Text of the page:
Wednesday, October 20, 2021
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NCDMB, EFCC, others to collaborate on local content enforcement

Federal Government agencies including the Nigerian Content Development and Monitoring Board (NCDMB), Economic and Financial Crimes Commission (EFCC), Independent Corrupt Practices Commission (ICPC), Nigeria Police, Nigerian Customs Service, and other relevant agencies have united to vigorously pursue the enforcement of Nigerian Oil and Gas Industry Content Development (NOGICD) Act.

At a two-day workshop themed, “understanding the objectives and philosophy of the Nigerian Oil and Gas Industry Content Development Act,” in Abuja, the relevant agencies vowed to pursue strict compliance with the policy.

In his welcome address, the Executive Secretary of NCDMB, Simbi Wabote, explained that the Board organised the workshop to create synergy and collaboration with regulatory and enforcement agencies in the discharge of its mandate.

He explained that the workshops held regularly to strengthen collaboration with key stakeholders, particularly those that are not familiar with the Board’s roles in the petroleum industry.

A former Inspector-General of Police, Dr Solomon Arase, in his paper, identified gaps in the provisions of the NOGICD Act that would hamper the successful prosecution and conviction of companies deemed to have breached its the provisions.

He proposed some amendments to the Act such as the explicit definition of offences, expansion of the parties to offences, and stiffer punishment for noncompliance while urging the Board to build a small team of experts, with competences in investigation and identification of ingredients critical for proving cases of noncompliance.

He suggested that the team should include officers of the Nigeria Police, ICPC, EFCC and other relevant agencies, who would be trained on Nigerian Content.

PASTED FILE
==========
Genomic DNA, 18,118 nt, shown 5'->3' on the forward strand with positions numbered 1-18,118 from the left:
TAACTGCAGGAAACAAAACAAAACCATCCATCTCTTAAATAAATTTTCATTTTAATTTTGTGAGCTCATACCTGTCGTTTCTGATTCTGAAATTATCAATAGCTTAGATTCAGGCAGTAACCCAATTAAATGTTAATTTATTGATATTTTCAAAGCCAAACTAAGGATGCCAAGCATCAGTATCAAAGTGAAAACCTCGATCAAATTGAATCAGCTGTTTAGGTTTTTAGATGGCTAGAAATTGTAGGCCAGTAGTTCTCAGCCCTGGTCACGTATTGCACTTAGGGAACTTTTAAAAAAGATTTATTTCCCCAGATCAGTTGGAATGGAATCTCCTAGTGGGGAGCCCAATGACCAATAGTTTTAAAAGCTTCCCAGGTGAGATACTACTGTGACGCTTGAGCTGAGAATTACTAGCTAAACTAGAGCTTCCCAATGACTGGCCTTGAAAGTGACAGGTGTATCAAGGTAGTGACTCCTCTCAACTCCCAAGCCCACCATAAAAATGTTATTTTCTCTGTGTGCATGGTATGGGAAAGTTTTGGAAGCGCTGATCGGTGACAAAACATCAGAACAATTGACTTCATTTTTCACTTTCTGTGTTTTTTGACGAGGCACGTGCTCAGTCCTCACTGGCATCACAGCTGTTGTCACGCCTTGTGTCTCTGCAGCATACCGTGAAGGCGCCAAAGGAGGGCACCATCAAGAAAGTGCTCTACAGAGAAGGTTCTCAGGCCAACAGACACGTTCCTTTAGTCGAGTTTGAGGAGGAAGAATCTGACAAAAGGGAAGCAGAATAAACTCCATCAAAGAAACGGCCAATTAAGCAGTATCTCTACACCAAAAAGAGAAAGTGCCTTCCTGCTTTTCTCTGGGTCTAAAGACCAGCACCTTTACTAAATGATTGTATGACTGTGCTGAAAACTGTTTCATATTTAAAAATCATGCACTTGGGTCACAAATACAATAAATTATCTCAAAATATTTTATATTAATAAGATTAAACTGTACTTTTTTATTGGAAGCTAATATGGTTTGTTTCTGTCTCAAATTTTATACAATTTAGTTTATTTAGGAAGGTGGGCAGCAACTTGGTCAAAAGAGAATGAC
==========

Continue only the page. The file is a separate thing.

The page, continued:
The Director, Legal Services, Umar Babangida, who presented the draft Nigerian Oil and Gas Industry Content Development Compliance and Enforcement Regulation 2020, said this is designed to plug some of the gaps that were identified in the NOGICD Act.

He also explained that non-compliance and breach of Nigerian Content guidelines have been categorized into minor and serious infractions.

Minor offences refer to first time defaults, deficits in meeting deadlines for periodic reports and similar defaults and applicable sanctions would include a letter of warning, the invitation of the management team of the operator/stakeholder for corrective dialogue with the Board.

On the other hand, serious infractions include repeated or persistent defaults; and/or deliberate refusal to comply with directives issued by the Board.

“Enforcement and checks can be conducted at various entry points and access points to offshore locations by demanding biometrics identity cards before approving flight requests by expatriates to offshore oil and gas operations,” he said.He also suggested that the Military should collaborate with the Board in deepening R&D and domesticating hardware and software technology, maintenance techniques for military equipment.


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